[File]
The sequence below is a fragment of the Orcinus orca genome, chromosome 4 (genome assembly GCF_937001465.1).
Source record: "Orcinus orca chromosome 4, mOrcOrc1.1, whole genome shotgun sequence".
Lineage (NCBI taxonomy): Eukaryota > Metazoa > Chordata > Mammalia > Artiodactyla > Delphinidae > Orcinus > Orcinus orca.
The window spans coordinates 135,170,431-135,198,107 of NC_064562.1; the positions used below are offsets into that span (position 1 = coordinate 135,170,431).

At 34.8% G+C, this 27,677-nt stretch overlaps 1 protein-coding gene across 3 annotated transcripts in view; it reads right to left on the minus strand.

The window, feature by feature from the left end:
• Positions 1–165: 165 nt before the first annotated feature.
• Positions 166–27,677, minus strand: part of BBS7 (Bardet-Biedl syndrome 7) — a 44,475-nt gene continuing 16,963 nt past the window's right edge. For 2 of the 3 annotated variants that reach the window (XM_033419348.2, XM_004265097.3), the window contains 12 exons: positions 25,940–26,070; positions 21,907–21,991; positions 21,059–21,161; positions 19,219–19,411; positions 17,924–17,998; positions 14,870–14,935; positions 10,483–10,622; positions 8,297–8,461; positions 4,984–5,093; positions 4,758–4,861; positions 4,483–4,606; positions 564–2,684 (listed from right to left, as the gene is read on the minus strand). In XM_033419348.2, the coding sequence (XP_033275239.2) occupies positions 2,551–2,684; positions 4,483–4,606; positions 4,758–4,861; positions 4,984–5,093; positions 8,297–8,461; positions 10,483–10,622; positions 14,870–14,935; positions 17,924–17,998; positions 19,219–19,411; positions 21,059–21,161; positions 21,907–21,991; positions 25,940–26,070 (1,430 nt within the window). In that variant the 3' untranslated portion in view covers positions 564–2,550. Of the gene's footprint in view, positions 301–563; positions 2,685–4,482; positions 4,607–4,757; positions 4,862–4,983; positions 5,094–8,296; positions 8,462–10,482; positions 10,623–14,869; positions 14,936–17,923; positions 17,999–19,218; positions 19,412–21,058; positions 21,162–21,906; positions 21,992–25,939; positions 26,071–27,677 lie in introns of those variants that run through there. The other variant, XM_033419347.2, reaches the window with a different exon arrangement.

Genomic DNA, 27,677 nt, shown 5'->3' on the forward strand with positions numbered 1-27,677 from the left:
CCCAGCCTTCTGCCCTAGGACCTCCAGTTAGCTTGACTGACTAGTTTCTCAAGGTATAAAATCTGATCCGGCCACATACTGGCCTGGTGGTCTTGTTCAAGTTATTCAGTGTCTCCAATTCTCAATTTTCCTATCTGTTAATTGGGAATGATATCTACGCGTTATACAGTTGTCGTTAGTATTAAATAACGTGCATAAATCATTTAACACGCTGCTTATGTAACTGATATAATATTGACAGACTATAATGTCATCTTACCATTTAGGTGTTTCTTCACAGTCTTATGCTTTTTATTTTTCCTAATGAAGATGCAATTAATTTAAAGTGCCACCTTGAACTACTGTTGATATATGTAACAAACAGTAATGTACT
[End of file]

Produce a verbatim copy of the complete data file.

The sequence below is a fragment of the Orcinus orca genome, chromosome 4 (genome assembly GCF_937001465.1).
Source record: "Orcinus orca chromosome 4, mOrcOrc1.1, whole genome shotgun sequence".
Lineage (NCBI taxonomy): Eukaryota > Metazoa > Chordata > Mammalia > Artiodactyla > Delphinidae > Orcinus > Orcinus orca.
The window spans coordinates 135,170,431-135,198,107 of NC_064562.1; the positions used below are offsets into that span (position 1 = coordinate 135,170,431).

At 34.8% G+C, this 27,677-nt stretch overlaps 1 protein-coding gene across 3 annotated transcripts in view; it reads right to left on the minus strand.

The window, feature by feature from the left end:
• Positions 1–165: 165 nt before the first annotated feature.
• Positions 166–27,677, minus strand: part of BBS7 (Bardet-Biedl syndrome 7) — a 44,475-nt gene continuing 16,963 nt past the window's right edge. For 2 of the 3 annotated variants that reach the window (XM_033419348.2, XM_004265097.3), the window contains 12 exons: positions 25,940–26,070; positions 21,907–21,991; positions 21,059–21,161; positions 19,219–19,411; positions 17,924–17,998; positions 14,870–14,935; positions 10,483–10,622; positions 8,297–8,461; positions 4,984–5,093; positions 4,758–4,861; positions 4,483–4,606; positions 564–2,684 (listed from right to left, as the gene is read on the minus strand). In XM_033419348.2, the coding sequence (XP_033275239.2) occupies positions 2,551–2,684; positions 4,483–4,606; positions 4,758–4,861; positions 4,984–5,093; positions 8,297–8,461; positions 10,483–10,622; positions 14,870–14,935; positions 17,924–17,998; positions 19,219–19,411; positions 21,059–21,161; positions 21,907–21,991; positions 25,940–26,070 (1,430 nt within the window). In that variant the 3' untranslated portion in view covers positions 564–2,550. Of the gene's footprint in view, positions 301–563; positions 2,685–4,482; positions 4,607–4,757; positions 4,862–4,983; positions 5,094–8,296; positions 8,462–10,482; positions 10,623–14,869; positions 14,936–17,923; positions 17,999–19,218; positions 19,412–21,058; positions 21,162–21,906; positions 21,992–25,939; positions 26,071–27,677 lie in introns of those variants that run through there. The other variant, XM_033419347.2, reaches the window with a different exon arrangement.

Genomic DNA, 27,677 nt, shown 5'->3' on the forward strand with positions numbered 1-27,677 from the left:
CCCAGCCTTCTGCCCTAGGACCTCCAGTTAGCTTGACTGACTAGTTTCTCAAGGTATAAAATCTGATCCGGCCACATACTGGCCTGGTGGTCTTGTTCAAGTTATTCAGTGTCTCCAATTCTCAATTTTCCTATCTGTTAATTGGGAATGATATCTACGCGTTATACAGTTGTCGTTAGTATTAAATAACGTGCATAAATCATTTAACACGCTGCTTATGTAACTGATATAATATTGACAGACTATAATGTCATCTTACCATTTAGGTGTTTCTTCACAGTCTTATGCTTTTTATTTTTCCTAATGAAGATGCAATTAATTTAAAGTGCCACCTTGAACTACTGTTGATATATGTAACAAACAGTAATGTACT